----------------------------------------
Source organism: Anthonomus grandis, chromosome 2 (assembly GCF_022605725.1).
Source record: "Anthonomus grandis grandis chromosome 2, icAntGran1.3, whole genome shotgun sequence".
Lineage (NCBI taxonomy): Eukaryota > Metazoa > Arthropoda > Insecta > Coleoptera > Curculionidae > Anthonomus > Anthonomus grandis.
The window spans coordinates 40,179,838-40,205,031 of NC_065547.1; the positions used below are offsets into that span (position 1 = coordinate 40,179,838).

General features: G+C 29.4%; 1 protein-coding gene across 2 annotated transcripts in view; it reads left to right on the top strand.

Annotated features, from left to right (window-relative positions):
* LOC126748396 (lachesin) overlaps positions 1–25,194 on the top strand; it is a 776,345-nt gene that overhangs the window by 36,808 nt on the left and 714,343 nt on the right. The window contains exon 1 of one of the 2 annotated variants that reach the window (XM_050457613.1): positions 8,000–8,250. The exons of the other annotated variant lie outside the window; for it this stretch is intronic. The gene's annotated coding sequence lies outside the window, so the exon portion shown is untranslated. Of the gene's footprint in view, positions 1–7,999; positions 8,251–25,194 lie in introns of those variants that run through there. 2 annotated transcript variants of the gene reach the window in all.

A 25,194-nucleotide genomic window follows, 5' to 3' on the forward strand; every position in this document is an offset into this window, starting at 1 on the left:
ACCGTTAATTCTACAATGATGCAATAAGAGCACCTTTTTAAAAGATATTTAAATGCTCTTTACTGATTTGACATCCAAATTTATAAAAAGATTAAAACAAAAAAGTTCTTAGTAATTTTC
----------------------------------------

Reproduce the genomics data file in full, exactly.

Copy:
Source organism: Anthonomus grandis, chromosome 2 (assembly GCF_022605725.1).
Source record: "Anthonomus grandis grandis chromosome 2, icAntGran1.3, whole genome shotgun sequence".
Lineage (NCBI taxonomy): Eukaryota > Metazoa > Arthropoda > Insecta > Coleoptera > Curculionidae > Anthonomus > Anthonomus grandis.
The window spans coordinates 40,179,838-40,205,031 of NC_065547.1; the positions used below are offsets into that span (position 1 = coordinate 40,179,838).

General features: G+C 29.4%; 1 protein-coding gene across 2 annotated transcripts in view; it reads left to right on the top strand.

Annotated features, from left to right (window-relative positions):
* LOC126748396 (lachesin) overlaps positions 1–25,194 on the top strand; it is a 776,345-nt gene that overhangs the window by 36,808 nt on the left and 714,343 nt on the right. The window contains exon 1 of one of the 2 annotated variants that reach the window (XM_050457613.1): positions 8,000–8,250. The exons of the other annotated variant lie outside the window; for it this stretch is intronic. The gene's annotated coding sequence lies outside the window, so the exon portion shown is untranslated. Of the gene's footprint in view, positions 1–7,999; positions 8,251–25,194 lie in introns of those variants that run through there. 2 annotated transcript variants of the gene reach the window in all.

A 25,194-nucleotide genomic window follows, 5' to 3' on the forward strand; every position in this document is an offset into this window, starting at 1 on the left:
ACCGTTAATTCTACAATGATGCAATAAGAGCACCTTTTTAAAAGATATTTAAATGCTCTTTACTGATTTGACATCCAAATTTATAAAAAGATTAAAACAAAAAAGTTCTTAGTAATTTTC